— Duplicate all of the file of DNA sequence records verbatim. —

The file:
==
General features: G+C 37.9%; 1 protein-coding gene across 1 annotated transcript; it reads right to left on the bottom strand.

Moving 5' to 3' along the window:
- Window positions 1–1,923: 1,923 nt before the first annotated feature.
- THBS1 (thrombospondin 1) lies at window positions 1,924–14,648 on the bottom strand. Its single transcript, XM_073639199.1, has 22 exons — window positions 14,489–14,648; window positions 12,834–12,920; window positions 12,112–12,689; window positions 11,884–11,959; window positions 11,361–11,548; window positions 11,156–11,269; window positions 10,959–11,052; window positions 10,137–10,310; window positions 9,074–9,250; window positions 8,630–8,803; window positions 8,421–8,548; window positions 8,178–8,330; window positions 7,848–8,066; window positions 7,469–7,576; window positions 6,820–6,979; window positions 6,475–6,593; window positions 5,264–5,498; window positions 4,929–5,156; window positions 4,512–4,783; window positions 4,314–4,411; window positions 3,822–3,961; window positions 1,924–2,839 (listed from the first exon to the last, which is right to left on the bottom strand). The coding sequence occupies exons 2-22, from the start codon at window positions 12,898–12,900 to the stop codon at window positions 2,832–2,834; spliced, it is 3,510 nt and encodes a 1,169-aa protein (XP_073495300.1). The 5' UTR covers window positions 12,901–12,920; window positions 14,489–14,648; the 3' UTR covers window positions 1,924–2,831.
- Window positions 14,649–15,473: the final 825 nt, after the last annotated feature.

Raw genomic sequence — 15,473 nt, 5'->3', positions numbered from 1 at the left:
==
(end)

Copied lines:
General features: G+C 37.9%; 1 protein-coding gene across 1 annotated transcript; it reads right to left on the bottom strand.

Moving 5' to 3' along the window:
- Window positions 1–1,923: 1,923 nt before the first annotated feature.
- THBS1 (thrombospondin 1) lies at window positions 1,924–14,648 on the bottom strand. Its single transcript, XM_073639199.1, has 22 exons — window positions 14,489–14,648; window positions 12,834–12,920; window positions 12,112–12,689; window positions 11,884–11,959; window positions 11,361–11,548; window positions 11,156–11,269; window positions 10,959–11,052; window positions 10,137–10,310; window positions 9,074–9,250; window positions 8,630–8,803; window positions 8,421–8,548; window positions 8,178–8,330; window positions 7,848–8,066; window positions 7,469–7,576; window positions 6,820–6,979; window positions 6,475–6,593; window positions 5,264–5,498; window positions 4,929–5,156; window positions 4,512–4,783; window positions 4,314–4,411; window positions 3,822–3,961; window positions 1,924–2,839 (listed from the first exon to the last, which is right to left on the bottom strand). The coding sequence occupies exons 2-22, from the start codon at window positions 12,898–12,900 to the stop codon at window positions 2,832–2,834; spliced, it is 3,510 nt and encodes a 1,169-aa protein (XP_073495300.1). The 5' UTR covers window positions 12,901–12,920; window positions 14,489–14,648; the 3' UTR covers window positions 1,924–2,831.
- Window positions 14,649–15,473: the final 825 nt, after the last annotated feature.

Raw genomic sequence — 15,473 nt, 5'->3', positions numbered from 1 at the left: